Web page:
Getting smarter or grade inflation? – College grades have improved since 1960

by Grace

With an increasing percentage of A’s being “earned” in college classrooms, are we to conclude that students are getting smarter?  Or are we experiencing grade inflation?  A new study by Stuart Rojstaczer and Christopher Healy that examines grades over 69 years suggests the latter, a finding consistent with results reported by the authors of Academically Adrift.

Findings/Results: Contemporary data indicate that, on average across a wide range of schools, A’s represent 43% of all letter grades, an increase of 28 percentage points since 1960 and 12 percentage points since 1988. D’s and F’s total typically less than 10% of all letter grades. Private colleges and universities give, on average, significantly more A’s and B’s combined than public institutions with equal student selectivity. Southern schools grade more harshly than those in other regions, and science and engineering-focused schools grade more stringently than those emphasizing the liberal arts. At schools with modest selectivity, grading is as generous as it was in the mid-1980s at highly selective schools. These prestigious schools have, in turn, continued to ramp up their grades. It is likely that at many selective and highly selective schools, undergraduate GPAs are now so saturated at the high end that they have little use as a motivator of students and as an evaluation tool for graduate and professional schools and employers.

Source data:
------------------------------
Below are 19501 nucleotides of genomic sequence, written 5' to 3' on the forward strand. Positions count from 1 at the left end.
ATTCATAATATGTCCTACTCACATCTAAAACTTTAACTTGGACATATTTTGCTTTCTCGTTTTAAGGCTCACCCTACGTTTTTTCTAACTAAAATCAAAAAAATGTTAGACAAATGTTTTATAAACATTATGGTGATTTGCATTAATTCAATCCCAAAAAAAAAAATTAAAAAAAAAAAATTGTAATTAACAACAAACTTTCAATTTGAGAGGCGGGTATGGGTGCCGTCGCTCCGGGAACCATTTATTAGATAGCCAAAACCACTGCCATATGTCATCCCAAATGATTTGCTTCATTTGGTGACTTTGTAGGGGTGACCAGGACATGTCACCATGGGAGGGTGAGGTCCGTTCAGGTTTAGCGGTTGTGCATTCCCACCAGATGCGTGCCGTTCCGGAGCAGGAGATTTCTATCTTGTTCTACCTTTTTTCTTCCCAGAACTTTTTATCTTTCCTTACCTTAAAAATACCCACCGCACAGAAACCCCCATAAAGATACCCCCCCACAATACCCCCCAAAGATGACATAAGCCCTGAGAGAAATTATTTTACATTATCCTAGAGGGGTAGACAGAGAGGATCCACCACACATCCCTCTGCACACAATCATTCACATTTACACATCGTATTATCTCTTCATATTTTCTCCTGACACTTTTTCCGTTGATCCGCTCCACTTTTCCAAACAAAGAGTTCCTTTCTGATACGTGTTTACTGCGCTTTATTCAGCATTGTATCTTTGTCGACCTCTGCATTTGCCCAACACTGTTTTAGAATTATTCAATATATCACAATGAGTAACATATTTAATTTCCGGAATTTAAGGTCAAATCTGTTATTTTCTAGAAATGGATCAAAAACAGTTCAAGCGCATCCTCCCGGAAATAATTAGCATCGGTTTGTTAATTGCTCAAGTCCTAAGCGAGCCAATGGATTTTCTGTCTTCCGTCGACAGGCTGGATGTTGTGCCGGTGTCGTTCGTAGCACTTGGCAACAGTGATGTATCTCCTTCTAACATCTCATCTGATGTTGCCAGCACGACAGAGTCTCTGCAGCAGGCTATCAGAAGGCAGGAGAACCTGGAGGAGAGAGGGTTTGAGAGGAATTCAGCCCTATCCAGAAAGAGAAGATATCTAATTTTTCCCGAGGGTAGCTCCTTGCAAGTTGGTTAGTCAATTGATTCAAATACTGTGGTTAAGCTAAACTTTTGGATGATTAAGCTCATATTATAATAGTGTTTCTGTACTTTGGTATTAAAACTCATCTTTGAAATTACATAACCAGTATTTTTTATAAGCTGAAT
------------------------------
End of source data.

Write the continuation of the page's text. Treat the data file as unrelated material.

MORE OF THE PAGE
Conclusions/Recommendations: As a result of instructors gradually lowering their standards, A has become the most common grade on American college campuses. Without regulation, or at least strong grading guidelines, grades at American institutions of higher learning likely will continue to have less and less meaning.

Increase in A’s correlates with two enrollment factors

In considering the possible causes of more A’s for college students, two opposing factors come to mind.  One is the overall increase in the percentage of high school graduates who enroll in college.  Expanding higher education opportunities for more youngsters has probably created a pool of students less academically prepared than those of recent generations, a reason often given for declining SAT scores but inconsistent with the increase in better grades.  Another competing factor is the higher proportion of women attending college.  From elementary grades to college, females earn higher grades than males do, so the increase in A’s could be related to this.

Higher overall percent attending college

More women attending college

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